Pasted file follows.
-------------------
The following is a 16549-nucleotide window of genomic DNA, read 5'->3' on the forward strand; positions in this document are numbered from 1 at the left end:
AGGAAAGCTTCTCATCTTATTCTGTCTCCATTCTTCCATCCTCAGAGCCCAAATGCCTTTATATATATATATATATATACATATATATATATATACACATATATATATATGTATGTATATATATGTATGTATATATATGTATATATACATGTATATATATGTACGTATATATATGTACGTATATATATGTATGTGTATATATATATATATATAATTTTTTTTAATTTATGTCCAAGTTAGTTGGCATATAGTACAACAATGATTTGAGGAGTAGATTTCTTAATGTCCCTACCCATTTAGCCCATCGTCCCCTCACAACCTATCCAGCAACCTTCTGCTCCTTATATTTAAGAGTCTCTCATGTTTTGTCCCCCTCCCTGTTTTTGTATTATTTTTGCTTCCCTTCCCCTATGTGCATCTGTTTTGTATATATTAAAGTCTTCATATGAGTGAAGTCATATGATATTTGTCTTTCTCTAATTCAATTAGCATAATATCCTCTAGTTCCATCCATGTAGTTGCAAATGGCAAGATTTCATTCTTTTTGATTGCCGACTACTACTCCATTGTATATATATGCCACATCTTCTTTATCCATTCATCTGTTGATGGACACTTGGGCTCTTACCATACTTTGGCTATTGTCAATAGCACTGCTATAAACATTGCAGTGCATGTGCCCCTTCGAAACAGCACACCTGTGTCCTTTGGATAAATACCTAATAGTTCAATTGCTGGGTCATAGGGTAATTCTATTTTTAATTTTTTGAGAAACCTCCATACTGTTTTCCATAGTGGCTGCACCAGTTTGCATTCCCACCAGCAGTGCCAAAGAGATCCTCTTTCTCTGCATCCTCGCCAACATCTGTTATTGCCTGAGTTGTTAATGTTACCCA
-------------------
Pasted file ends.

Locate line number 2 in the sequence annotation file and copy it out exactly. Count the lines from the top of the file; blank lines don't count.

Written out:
AGGAAAGCTTCTCATCTTATTCTGTCTCCATTCTTCCATCCTCAGAGCCCAAATGCCTTTATATATATATATATATATACATATATATATATATACACATATATATATATGTATGTATATATATGTATGTATATATATGTATATATACATGTATATATATGTACGTATATATATGTACGTATATATATGTATGTGTATATATATATATATATAATTTTTTTTAATTTATGTCCAAGTTAGTTGGCATATAGTACAACAATGATTTGAGGAGTAGATTTCTTAATGTCCCTACCCATTTAGCCCATCGTCCCCTCACAACCTATCCAGCAACCTTCTGCTCCTTATATTTAAGAGTCTCTCATGTTTTGTCCCCCTCCCTGTTTTTGTATTATTTTTGCTTCCCTTCCCCTATGTGCATCTGTTTTGTATATATTAAAGTCTTCATATGAGTGAAGTCATATGATATTTGTCTTTCTCTAATTCAATTAGCATAATATCCTCTAGTTCCATCCATGTAGTTGCAAATGGCAAGATTTCATTCTTTTTGATTGCCGACTACTACTCCATTGTATATATATGCCACATCTTCTTTATCCATTCATCTGTTGATGGACACTTGGGCTCTTACCATACTTTGGCTATTGTCAATAGCACTGCTATAAACATTGCAGTGCATGTGCCCCTTCGAAACAGCACACCTGTGTCCTTTGGATAAATACCTAATAGTTCAATTGCTGGGTCATAGGGTAATTCTATTTTTAATTTTTTGAGAAACCTCCATACTGTTTTCCATAGTGGCTGCACCAGTTTGCATTCCCACCAGCAGTGCCAAAGAGATCCTCTTTCTCTGCATCCTCGCCAACATCTGTTATTGCCTGAGTTGTTAATGTTACCCA